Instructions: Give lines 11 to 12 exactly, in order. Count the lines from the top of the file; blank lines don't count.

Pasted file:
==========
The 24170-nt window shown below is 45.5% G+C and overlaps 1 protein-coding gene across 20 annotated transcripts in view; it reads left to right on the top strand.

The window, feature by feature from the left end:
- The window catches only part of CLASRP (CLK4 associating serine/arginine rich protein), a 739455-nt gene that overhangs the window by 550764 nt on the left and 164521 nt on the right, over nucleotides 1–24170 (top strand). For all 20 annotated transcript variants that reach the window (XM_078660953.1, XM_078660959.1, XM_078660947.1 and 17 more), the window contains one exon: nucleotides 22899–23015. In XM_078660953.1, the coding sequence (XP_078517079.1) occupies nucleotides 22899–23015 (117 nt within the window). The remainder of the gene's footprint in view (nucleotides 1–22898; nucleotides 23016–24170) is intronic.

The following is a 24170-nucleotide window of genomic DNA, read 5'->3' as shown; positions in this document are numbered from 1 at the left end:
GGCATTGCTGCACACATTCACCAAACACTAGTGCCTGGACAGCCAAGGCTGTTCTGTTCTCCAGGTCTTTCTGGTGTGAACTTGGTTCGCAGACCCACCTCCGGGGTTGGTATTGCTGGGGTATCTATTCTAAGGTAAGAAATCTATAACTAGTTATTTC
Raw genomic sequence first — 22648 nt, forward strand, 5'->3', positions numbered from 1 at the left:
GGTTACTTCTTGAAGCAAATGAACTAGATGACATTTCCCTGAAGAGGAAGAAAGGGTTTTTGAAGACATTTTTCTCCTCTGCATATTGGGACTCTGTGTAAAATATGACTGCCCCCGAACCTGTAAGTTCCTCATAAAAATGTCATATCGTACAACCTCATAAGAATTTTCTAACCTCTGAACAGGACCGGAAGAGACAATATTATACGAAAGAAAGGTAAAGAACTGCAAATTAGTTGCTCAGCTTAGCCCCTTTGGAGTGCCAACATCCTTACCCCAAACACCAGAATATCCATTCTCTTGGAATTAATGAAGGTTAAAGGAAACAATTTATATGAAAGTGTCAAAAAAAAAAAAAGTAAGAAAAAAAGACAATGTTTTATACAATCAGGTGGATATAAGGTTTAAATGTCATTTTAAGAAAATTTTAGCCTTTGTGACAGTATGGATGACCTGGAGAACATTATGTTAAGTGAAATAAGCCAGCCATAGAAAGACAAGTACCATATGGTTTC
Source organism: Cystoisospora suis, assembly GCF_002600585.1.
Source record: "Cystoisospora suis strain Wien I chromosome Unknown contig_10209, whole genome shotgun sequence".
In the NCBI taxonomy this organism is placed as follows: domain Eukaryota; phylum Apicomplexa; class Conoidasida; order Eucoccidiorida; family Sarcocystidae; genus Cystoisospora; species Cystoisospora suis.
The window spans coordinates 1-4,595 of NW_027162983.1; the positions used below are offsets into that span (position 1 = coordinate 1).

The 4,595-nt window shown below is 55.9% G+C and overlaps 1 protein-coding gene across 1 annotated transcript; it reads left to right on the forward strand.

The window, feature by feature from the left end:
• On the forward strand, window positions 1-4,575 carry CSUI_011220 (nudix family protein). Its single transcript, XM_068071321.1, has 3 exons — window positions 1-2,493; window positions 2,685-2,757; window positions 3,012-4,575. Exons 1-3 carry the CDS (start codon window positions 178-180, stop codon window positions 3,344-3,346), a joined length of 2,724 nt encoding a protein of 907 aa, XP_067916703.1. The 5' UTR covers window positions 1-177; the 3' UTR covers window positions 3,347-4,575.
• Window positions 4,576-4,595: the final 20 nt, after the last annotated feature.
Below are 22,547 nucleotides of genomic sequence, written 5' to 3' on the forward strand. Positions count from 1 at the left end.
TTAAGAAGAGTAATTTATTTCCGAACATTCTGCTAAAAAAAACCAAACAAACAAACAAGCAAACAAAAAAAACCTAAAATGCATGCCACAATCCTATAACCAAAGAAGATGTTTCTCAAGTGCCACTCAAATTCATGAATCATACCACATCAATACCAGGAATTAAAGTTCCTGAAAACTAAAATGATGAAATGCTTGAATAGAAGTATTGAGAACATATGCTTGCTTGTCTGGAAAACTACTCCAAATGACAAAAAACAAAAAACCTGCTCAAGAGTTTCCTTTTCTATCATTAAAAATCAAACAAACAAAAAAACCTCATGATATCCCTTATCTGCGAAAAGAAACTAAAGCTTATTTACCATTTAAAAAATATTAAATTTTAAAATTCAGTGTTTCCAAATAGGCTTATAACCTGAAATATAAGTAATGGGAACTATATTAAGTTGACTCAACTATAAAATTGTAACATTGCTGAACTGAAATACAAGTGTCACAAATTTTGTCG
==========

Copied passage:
The window spans coordinates 1-4,595 of NW_027162983.1; the positions used below are offsets into that span (position 1 = coordinate 1).

The 4,595-nt window shown below is 55.9% G+C and overlaps 1 protein-coding gene across 1 annotated transcript; it reads left to right on the forward strand.